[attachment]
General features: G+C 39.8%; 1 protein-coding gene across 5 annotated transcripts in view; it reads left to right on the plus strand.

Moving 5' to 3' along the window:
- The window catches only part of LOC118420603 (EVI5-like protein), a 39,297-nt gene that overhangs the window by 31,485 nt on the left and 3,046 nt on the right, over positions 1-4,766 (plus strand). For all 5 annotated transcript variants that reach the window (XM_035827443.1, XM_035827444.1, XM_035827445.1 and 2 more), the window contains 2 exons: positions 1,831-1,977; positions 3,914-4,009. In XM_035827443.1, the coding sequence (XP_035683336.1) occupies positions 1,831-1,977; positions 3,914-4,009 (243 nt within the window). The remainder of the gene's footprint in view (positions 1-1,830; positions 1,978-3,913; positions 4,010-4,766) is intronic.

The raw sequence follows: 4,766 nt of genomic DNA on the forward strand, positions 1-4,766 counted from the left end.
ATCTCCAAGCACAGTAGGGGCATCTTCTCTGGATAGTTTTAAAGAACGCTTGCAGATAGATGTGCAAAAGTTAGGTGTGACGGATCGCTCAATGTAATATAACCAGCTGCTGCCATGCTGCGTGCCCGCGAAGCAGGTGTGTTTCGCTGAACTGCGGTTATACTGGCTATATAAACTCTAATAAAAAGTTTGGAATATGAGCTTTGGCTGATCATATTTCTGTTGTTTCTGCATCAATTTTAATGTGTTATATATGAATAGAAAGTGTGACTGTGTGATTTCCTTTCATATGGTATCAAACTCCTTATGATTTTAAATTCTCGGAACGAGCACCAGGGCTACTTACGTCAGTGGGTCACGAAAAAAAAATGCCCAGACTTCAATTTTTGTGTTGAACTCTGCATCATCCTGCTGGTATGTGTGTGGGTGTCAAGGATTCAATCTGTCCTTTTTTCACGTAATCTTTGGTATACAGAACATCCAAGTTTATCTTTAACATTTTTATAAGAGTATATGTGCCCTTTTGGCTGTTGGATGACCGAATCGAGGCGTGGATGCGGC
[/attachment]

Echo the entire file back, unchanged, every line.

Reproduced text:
General features: G+C 39.8%; 1 protein-coding gene across 5 annotated transcripts in view; it reads left to right on the plus strand.

Moving 5' to 3' along the window:
- The window catches only part of LOC118420603 (EVI5-like protein), a 39,297-nt gene that overhangs the window by 31,485 nt on the left and 3,046 nt on the right, over positions 1-4,766 (plus strand). For all 5 annotated transcript variants that reach the window (XM_035827443.1, XM_035827444.1, XM_035827445.1 and 2 more), the window contains 2 exons: positions 1,831-1,977; positions 3,914-4,009. In XM_035827443.1, the coding sequence (XP_035683336.1) occupies positions 1,831-1,977; positions 3,914-4,009 (243 nt within the window). The remainder of the gene's footprint in view (positions 1-1,830; positions 1,978-3,913; positions 4,010-4,766) is intronic.

The raw sequence follows: 4,766 nt of genomic DNA on the forward strand, positions 1-4,766 counted from the left end.
ATCTCCAAGCACAGTAGGGGCATCTTCTCTGGATAGTTTTAAAGAACGCTTGCAGATAGATGTGCAAAAGTTAGGTGTGACGGATCGCTCAATGTAATATAACCAGCTGCTGCCATGCTGCGTGCCCGCGAAGCAGGTGTGTTTCGCTGAACTGCGGTTATACTGGCTATATAAACTCTAATAAAAAGTTTGGAATATGAGCTTTGGCTGATCATATTTCTGTTGTTTCTGCATCAATTTTAATGTGTTATATATGAATAGAAAGTGTGACTGTGTGATTTCCTTTCATATGGTATCAAACTCCTTATGATTTTAAATTCTCGGAACGAGCACCAGGGCTACTTACGTCAGTGGGTCACGAAAAAAAAATGCCCAGACTTCAATTTTTGTGTTGAACTCTGCATCATCCTGCTGGTATGTGTGTGGGTGTCAAGGATTCAATCTGTCCTTTTTTCACGTAATCTTTGGTATACAGAACATCCAAGTTTATCTTTAACATTTTTATAAGAGTATATGTGCCCTTTTGGCTGTTGGATGACCGAATCGAGGCGTGGATGCGGC